04 March 2008
The BP reactor was transported from Italy to the Port of LA by Jumbo Shipping on its heavy lift vessel Challenger. According to BCR, the load line on the ship's rear crane broke during offloading, causing one end of the reactor to drop onto the deck. Following the incident the reactor was placed onto the dock. This created a challenge for BCR as the port would not allow cranes to lift the reactor from the dock because it would not support the PSF loadings during the operation.
BCR devised a transfer system in which slide beams, placed on the dock, were aligned with the dock support piers, allowing the PSF loadings to be achieved. The company then used hydraulic jacks to lift the reactor onto the slide system, before it was moved some 120 feet (37 m) onto dry land.
A six-legged, 1,200 ton (1,071 tonne) capacity gantry crane was then set up around the reactor, which elevated it to a sufficient height to allow an 18 line doublewide Goldhofer platform trailer, with two PST power units for self-propulsion, to drive underneath it.
During the 4.5 mile (7.2 km) night time transfer to the BP refinery, the Goldhofer had to follow a specific path designated by the City of Los Angeles, to avoid underground utilities. This meant crisscrossing the street and constructing steel plate bridges in a leap-frog fashion as the load made its way along the route.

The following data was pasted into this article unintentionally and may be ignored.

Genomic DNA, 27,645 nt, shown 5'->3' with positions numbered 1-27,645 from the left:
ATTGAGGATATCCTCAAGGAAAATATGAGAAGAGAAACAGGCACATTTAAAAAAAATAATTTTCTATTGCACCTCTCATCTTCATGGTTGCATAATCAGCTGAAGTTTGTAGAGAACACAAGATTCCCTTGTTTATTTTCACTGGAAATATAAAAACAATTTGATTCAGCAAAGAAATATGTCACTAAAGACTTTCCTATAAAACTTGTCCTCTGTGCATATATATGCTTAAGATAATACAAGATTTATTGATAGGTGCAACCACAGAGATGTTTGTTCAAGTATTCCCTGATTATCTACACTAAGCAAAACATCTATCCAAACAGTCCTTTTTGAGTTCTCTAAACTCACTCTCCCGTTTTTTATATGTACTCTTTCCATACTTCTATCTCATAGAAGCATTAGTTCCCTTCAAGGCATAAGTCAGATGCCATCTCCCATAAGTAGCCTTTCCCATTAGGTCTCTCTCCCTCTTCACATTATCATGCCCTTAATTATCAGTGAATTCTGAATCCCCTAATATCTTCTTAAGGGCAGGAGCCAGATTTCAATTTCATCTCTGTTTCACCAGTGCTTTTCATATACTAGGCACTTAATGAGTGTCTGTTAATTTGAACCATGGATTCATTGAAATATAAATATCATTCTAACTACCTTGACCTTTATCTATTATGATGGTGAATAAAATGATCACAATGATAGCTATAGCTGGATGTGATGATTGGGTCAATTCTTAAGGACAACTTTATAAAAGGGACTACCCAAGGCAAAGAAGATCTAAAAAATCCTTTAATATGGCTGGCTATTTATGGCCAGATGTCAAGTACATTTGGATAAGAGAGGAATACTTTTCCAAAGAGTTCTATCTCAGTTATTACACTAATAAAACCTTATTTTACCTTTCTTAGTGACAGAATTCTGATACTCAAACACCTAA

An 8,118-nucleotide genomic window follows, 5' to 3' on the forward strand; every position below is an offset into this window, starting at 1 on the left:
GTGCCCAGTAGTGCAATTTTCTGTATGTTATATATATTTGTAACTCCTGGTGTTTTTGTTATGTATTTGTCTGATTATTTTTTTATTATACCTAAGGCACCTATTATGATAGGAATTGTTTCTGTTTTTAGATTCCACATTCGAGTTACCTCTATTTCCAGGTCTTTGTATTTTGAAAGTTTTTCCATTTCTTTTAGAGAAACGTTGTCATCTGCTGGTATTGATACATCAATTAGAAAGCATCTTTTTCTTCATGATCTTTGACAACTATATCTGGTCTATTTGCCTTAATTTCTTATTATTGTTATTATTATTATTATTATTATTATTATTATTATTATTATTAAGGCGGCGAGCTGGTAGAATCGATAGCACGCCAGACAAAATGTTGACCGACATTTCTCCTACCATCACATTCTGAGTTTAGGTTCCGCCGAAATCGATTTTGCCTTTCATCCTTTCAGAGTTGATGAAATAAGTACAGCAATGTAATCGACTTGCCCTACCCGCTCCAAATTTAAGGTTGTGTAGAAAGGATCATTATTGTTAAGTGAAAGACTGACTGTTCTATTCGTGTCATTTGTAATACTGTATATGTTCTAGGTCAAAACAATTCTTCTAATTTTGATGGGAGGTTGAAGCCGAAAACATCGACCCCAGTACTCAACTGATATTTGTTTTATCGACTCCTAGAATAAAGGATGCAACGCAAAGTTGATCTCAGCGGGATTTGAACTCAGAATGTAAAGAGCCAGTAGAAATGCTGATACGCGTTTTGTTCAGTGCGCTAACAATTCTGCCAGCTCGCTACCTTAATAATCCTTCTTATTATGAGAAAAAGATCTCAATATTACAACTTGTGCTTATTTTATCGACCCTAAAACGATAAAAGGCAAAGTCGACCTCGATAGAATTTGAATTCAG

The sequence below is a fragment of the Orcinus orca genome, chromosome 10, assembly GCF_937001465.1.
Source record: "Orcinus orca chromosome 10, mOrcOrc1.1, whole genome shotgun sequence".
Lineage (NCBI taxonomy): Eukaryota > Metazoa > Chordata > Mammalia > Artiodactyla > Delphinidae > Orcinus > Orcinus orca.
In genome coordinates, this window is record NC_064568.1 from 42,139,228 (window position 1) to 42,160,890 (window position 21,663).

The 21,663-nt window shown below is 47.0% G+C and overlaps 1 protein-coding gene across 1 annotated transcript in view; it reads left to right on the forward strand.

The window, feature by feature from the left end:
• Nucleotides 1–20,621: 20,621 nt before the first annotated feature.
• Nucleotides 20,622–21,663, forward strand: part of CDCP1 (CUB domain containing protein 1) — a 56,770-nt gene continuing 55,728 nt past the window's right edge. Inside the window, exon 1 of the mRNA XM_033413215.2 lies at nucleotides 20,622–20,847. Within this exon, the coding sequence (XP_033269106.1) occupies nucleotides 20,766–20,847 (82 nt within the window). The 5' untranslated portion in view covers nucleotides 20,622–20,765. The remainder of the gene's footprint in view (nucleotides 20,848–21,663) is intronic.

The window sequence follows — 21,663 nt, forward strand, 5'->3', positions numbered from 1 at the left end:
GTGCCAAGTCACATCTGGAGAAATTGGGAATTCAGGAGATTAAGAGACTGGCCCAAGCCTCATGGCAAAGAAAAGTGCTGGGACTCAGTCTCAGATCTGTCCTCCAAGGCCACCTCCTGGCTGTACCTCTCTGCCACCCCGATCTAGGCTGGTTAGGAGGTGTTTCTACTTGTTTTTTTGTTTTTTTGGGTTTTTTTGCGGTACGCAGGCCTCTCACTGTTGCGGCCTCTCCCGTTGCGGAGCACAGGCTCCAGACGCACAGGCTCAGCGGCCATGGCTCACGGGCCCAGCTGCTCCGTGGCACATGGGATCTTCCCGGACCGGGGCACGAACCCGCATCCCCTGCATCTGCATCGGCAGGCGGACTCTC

More than 25 utility companies and other agencies were involved with the transportation, which took eight hours from 11 p.m. to 7 a.m.
At the refinery BP constructed a tower around the reactor foundation, with BCR supplying steel support beams and a strand jack system which were placed on top of the tower. The company then used six legs of 800 ton (714 tonne) capacity gantry and slid the reactor into the pre-constructed tower. The strand jack cables were then rigged to a BCR 1,000 ton (893 tonne) capacity spreader.
Four of the gantry legs were then reconfigured to be used as a tailing mechanism while the strand jacks raised the load. The tailing gantry was removed and the rotating hook on top of the spreader bar was used to spin the reactor until it was in line with the foundation bolts.